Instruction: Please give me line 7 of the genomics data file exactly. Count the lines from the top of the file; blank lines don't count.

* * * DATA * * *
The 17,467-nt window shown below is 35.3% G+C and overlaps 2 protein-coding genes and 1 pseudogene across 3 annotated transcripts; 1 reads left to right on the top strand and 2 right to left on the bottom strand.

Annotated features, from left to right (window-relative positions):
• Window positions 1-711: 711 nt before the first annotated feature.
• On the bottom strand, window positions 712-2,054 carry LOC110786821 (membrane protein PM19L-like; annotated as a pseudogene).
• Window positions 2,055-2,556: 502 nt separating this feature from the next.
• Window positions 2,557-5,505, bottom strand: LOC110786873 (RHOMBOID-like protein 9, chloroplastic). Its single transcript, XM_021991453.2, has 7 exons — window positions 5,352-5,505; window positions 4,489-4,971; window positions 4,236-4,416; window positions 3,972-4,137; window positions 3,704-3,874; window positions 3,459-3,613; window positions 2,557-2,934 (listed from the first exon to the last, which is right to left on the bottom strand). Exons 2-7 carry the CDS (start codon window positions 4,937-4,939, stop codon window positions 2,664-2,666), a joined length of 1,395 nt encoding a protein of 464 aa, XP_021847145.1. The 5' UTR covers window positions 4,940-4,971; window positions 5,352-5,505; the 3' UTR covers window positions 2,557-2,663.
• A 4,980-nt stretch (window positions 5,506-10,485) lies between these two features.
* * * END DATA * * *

• A 4,980-nt stretch (window positions 5,506-10,485) lies between these two features.